Snakes and Language

by Translation Guy on October 16, 2010

I’d like to point out that the whole point of speaking is pointing. SOV, baby. Subject Object Verb, at least in English, makes syntax, and syntax makes language. And language started with the pointed finger.

The relationship between declarative pointing and the evolution of language is so strong that neurological and cognitive studies find the two are practically interchangeable. Makes sense, right? As a species, we are distinctive by our ability to speak and point, and it’s pretty much the first communicative gesture that babies use to―pardon the expression―make a point.

I should also point out that this most primatial of gestures depends on binocular vision. By that I don’t mean the binoculars you are wearing around your neck right now (I never go anywhere without mine), but the two eyeballs in the front of our face. With the benefits of the primate stereoscopic 3-D vision, pointing is a particularly effective behavior.

Curiously, we are much better at following the pointing of others out of the corner of our eyes than straight on, and while looking down rather than up.

Anthropologist Lynne Isbell, looking at all these points, thinks she knows the reason why. “What was it outside central vision and in the lower visual field that was so urgent for our ancestors to see that it causes neurological changes to enable us to turn automatically in the direction of a gaze and pointing finger?”


She argues that our primate ancestors perched farther down the evolutionary tree developed their exception visibilities to point at and see what was being pointed at front and center, from what was likely the most constricting and poisonous arboreal neighbor.

“I cannot think of any other object in the lower visual field that would have been more difficult to see and more unforgiving if missed,” she writes.

Still not convinced? Well, if you don’t buy all that evolutionary hooey, it says so right in the Bible! I’ll give it to you chapter and verse: Genesis 3:1 to be exact.

“And the serpent said unto the woman….For God doth know that in the day ye eat thereof, then your eyes shall be opened, and ye shall be as gods, knowing good and evil. And when the woman saw that the tree was good for food, and that it was pleasant to the eyes, and a tree to be desired to make one wise, she took of the fruit thereof, and did eat, and gave also unto her husband with her; and he did eat. And the eyes of them both were opened….”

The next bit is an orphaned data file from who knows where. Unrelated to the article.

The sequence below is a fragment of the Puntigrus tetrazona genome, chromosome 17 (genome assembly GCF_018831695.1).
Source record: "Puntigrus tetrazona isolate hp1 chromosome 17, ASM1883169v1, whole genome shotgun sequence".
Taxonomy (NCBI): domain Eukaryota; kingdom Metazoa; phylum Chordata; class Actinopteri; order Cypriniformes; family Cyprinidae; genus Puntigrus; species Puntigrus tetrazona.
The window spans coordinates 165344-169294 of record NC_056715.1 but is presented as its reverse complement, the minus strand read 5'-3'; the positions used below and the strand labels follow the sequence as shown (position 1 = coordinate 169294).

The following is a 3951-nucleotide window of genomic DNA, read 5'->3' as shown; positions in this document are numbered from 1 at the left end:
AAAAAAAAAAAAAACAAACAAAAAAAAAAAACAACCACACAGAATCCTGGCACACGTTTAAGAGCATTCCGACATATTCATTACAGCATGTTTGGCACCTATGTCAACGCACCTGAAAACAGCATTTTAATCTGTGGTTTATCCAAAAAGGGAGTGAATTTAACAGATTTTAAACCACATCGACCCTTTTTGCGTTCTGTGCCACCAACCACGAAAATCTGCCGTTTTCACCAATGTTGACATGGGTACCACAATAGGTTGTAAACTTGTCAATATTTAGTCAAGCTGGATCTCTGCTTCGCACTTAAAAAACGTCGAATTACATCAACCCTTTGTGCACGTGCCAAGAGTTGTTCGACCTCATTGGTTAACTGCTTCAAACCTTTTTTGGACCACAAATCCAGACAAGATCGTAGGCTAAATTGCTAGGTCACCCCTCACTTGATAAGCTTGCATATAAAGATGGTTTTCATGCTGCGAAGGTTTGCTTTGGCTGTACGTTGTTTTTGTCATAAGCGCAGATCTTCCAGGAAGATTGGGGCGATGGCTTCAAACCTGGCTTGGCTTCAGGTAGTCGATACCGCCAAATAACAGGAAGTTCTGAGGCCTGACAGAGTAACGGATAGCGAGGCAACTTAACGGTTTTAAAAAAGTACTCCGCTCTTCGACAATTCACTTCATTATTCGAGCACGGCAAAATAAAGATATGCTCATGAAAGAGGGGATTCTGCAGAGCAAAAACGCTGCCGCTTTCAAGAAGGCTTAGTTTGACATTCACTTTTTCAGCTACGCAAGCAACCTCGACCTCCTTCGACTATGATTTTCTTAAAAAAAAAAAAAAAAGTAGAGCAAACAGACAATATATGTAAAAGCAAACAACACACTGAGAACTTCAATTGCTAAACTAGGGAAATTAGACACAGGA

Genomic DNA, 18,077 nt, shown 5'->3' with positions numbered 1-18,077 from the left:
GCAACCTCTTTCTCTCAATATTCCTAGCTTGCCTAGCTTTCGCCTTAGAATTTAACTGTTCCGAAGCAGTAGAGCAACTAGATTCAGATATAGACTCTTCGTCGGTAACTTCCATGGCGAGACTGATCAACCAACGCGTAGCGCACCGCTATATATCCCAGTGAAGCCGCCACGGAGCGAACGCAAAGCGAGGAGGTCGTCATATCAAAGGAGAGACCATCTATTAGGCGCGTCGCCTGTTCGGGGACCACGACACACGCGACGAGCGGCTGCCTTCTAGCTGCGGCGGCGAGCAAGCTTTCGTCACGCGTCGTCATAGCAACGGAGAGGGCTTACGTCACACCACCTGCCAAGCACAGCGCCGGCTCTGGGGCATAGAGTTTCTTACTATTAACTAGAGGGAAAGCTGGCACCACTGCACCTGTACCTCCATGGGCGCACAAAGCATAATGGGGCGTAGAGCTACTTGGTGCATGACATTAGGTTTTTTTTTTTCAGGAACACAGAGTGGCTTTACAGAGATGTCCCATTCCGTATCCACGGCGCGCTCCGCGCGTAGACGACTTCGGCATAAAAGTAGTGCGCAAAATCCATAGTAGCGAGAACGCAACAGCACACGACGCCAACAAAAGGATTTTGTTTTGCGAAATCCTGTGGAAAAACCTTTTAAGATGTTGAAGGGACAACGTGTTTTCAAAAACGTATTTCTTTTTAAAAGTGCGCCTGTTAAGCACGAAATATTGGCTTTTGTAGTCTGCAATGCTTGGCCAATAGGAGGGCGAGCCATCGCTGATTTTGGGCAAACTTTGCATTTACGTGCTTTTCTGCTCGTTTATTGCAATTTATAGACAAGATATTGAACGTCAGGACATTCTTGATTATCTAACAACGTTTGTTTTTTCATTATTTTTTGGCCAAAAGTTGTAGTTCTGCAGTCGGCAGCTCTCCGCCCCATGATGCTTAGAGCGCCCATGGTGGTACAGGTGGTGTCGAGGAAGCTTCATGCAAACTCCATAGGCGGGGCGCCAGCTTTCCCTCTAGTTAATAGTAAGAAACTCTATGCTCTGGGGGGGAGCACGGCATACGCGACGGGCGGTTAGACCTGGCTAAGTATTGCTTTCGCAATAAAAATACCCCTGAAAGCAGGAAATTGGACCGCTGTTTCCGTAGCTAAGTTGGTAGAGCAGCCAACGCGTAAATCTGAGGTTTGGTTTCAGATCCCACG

The Fruit, the Tree, and the Serpent: Why We See So Well, by Lynne Isbell.


  1. I have never seen a venomous snake in the wild. Does that make me a rotten linguist? Do my native habitat (central England) and my current habitat (Berlin, Germany) put me at a disadvantage for the use of language?
    (I suppose I’d better hide from a few imminent sarcastic remarks!)

  2. Clint says:

    Interesting take on speaking and pointing and its origins. I’m definitely going to have to check out the book. Thanks.

  3. Betsy Chang says:

    My son is turning two tomorrow and he doesn’t really speak. He can say mommy and daddy, he loves to say go go go to cheer for some sport, hi and bye, nigh nigh, but other then that he just points and grunts. I am starting to get concerned. He understands me when I speak as he will do what I ask as long as it doesn’t interupt his play (typical male characteristic hey, he he). Is this normal for a boy?

  4. Molly Cox says:

    That’s a tad vulgar don’t you think Ken?

    • Ken says:

      Vulgar as in Vulgate? Not sure what you are refering to, but if you found something a tad vulgar, its only because my editor is watering down my hard-hitting prose.

      • Molly Cox says:

        I was referring to the picture…

        • Ken says:

          Thanks for pointing that out. I’ll keep your views in mind for the future.

  5. The Bible as a source for your arguement??? Eek…

    • Ken says:

      “Eek” over a quote from the Bible? Do you stand on a chair at the sight of holy water, Carlos?

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